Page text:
Man looking at two computer monitors
Graphic that shows three different types of interview questions you should be asking.

Use these questions to identify a candidate’s technical knowledge and abilities

Use these questions to determine how a candidate handled situations in the past

Use these questions to assess a candidate’s personal traits and cognitive skills

Why this matters

This question can help you determine a candidate’s level and type of experience, as well as their aptitude for overcoming challenges. Preparing taxes for an individual requires a different procedure than for a business or an international client, so it’s good to know if they have experience dealing with the specific challenges that they can anticipate on the job—and whether they’re adaptable.

What to listen for

  • Knowledge of and experience dealing with common tax challenges
  • Evidence that the candidate can adapt to new situations and challenges—and find a successful resolution
  • A positive outlook on challenging situations is a plus

Why this matters

Whether they’re offering advice internally or supporting clients, tax preparers should be able to quickly evaluate a person or company’s circumstances and offer appropriate recommendations, based on their knowledge and experience. This question will not only help you determine if a candidate knows their stuff, but will give you a sense of their communication style.

What to listen for

  • Evidence that the candidate would evaluate the specific circumstances before making recommendations
  • Examples of relevant deductions, such as business insurance premiums
  • A clear and knowledgeable style of delivery that fosters trust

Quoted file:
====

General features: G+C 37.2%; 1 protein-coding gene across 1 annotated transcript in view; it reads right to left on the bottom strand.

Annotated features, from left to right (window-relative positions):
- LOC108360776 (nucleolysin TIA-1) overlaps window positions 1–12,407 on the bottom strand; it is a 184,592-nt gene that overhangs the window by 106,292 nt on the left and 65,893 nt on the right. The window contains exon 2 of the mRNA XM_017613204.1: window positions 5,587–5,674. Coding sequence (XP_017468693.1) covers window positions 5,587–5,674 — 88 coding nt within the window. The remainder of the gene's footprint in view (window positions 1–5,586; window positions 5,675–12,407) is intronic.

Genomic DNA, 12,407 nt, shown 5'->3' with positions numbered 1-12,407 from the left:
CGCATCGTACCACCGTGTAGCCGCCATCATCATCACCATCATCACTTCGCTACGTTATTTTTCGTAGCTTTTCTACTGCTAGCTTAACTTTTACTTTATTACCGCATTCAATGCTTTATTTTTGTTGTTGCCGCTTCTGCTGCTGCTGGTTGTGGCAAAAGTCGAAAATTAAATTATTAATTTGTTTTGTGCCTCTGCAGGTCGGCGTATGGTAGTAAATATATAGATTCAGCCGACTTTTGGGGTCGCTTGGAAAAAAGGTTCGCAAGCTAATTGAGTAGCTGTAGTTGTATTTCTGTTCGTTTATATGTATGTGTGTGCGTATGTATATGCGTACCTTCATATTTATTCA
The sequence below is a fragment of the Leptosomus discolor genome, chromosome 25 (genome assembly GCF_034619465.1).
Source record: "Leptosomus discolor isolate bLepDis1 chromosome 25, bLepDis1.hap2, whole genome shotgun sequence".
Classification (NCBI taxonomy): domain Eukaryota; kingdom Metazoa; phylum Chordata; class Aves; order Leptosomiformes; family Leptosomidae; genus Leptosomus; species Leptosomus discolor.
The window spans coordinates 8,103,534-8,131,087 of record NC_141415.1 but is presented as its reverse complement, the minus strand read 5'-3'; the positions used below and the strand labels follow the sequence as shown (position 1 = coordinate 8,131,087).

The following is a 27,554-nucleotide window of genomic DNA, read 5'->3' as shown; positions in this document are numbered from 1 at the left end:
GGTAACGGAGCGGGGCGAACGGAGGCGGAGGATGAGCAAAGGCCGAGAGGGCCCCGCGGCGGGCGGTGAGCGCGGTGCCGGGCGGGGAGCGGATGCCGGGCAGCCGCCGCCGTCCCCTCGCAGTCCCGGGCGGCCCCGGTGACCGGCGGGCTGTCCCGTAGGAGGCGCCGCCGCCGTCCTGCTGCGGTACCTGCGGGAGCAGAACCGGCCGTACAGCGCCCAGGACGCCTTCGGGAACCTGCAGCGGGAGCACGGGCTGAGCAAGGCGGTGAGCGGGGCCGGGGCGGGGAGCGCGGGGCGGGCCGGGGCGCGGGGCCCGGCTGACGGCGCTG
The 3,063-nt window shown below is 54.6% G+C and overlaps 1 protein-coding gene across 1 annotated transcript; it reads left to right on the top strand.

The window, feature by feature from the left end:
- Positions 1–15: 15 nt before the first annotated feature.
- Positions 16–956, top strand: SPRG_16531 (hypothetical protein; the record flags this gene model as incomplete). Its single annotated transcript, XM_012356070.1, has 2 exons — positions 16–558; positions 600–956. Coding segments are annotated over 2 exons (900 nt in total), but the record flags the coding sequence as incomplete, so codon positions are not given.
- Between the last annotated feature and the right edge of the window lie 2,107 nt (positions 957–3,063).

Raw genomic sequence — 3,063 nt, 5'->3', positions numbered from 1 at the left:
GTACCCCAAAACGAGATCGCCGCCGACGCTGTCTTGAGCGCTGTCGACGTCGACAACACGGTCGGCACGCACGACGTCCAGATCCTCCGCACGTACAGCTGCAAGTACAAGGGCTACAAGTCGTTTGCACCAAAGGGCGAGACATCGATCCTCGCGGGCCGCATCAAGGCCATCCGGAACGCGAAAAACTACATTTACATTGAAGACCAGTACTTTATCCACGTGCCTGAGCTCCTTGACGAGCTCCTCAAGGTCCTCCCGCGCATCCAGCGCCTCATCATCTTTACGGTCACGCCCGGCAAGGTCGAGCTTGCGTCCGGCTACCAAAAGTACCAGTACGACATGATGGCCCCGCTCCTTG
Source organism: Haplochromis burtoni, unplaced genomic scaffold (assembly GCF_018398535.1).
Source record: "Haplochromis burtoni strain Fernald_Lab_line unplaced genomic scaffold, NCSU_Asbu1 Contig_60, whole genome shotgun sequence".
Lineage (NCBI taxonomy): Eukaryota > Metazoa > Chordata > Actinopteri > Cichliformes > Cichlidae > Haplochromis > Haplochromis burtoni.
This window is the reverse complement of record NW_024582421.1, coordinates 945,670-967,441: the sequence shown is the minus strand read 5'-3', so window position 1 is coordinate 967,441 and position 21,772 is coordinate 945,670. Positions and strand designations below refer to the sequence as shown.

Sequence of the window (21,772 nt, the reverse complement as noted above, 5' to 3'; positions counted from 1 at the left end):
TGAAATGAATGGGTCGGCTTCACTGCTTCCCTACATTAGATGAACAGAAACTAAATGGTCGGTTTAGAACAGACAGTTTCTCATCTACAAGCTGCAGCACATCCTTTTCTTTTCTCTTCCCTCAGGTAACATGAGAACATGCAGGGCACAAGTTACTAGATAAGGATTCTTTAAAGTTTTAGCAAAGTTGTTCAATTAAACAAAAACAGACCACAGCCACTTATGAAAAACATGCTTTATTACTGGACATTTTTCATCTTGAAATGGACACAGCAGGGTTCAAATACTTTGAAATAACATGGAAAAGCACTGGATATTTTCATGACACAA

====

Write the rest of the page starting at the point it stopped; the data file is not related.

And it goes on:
Why this matters

Tax laws change constantly, so it’s important that your new hire knows how and when to get the most recent updates on filing practices and regulations. They must always remain on top of potential legislation that could impact tax preparation, and should proactively seek out information from reputable sources.

What to listen for

  • A commitment to ongoing research
  • References to reputable industry sources, such as the annual IRS Nationwide Tax Forum
  • Examples of recent tax changes and how this impacts future tax planning

Why this matters

Tax preparers must keep sensitive information confidential, but they should also abide by a strong code of ethics. While their fiduciary responsibility is to their company or client, they may be asked to defend their actions in front of government agencies and other regulatory bodies, so a keen understanding of how to balance confidentiality with lawfulness is essential.

What to listen for

  • Good judgment and the ability to make difficult decisions
  • A great answer will show that the candidate understands their responsibility to uphold the law and will pursue proper legal actions if required

Why this matters